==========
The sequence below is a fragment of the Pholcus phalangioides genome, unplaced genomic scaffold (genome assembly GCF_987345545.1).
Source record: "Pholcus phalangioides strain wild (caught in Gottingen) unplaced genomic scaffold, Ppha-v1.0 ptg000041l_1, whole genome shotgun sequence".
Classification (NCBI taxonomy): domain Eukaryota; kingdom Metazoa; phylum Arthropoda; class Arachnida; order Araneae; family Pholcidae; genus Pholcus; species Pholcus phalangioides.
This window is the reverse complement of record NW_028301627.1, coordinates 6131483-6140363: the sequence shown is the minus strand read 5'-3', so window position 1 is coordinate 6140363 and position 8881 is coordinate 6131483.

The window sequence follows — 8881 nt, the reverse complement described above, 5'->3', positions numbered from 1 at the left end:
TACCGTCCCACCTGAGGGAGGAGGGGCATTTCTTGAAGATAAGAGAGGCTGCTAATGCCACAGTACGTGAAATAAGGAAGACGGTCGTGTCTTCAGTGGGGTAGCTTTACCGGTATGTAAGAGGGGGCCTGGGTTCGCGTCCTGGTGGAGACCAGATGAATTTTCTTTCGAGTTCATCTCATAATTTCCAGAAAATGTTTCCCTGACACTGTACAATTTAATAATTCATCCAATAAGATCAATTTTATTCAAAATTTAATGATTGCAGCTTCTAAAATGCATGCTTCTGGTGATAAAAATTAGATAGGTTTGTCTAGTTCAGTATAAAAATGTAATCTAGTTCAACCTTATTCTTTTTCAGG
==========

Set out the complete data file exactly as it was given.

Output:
The sequence below is a fragment of the Pholcus phalangioides genome, unplaced genomic scaffold (genome assembly GCF_987345545.1).
Source record: "Pholcus phalangioides strain wild (caught in Gottingen) unplaced genomic scaffold, Ppha-v1.0 ptg000041l_1, whole genome shotgun sequence".
Classification (NCBI taxonomy): domain Eukaryota; kingdom Metazoa; phylum Arthropoda; class Arachnida; order Araneae; family Pholcidae; genus Pholcus; species Pholcus phalangioides.
This window is the reverse complement of record NW_028301627.1, coordinates 6131483-6140363: the sequence shown is the minus strand read 5'-3', so window position 1 is coordinate 6140363 and position 8881 is coordinate 6131483.

The window sequence follows — 8881 nt, the reverse complement described above, 5'->3', positions numbered from 1 at the left end:
TACCGTCCCACCTGAGGGAGGAGGGGCATTTCTTGAAGATAAGAGAGGCTGCTAATGCCACAGTACGTGAAATAAGGAAGACGGTCGTGTCTTCAGTGGGGTAGCTTTACCGGTATGTAAGAGGGGGCCTGGGTTCGCGTCCTGGTGGAGACCAGATGAATTTTCTTTCGAGTTCATCTCATAATTTCCAGAAAATGTTTCCCTGACACTGTACAATTTAATAATTCATCCAATAAGATCAATTTTATTCAAAATTTAATGATTGCAGCTTCTAAAATGCATGCTTCTGGTGATAAAAATTAGATAGGTTTGTCTAGTTCAGTATAAAAATGTAATCTAGTTCAACCTTATTCTTTTTCAGG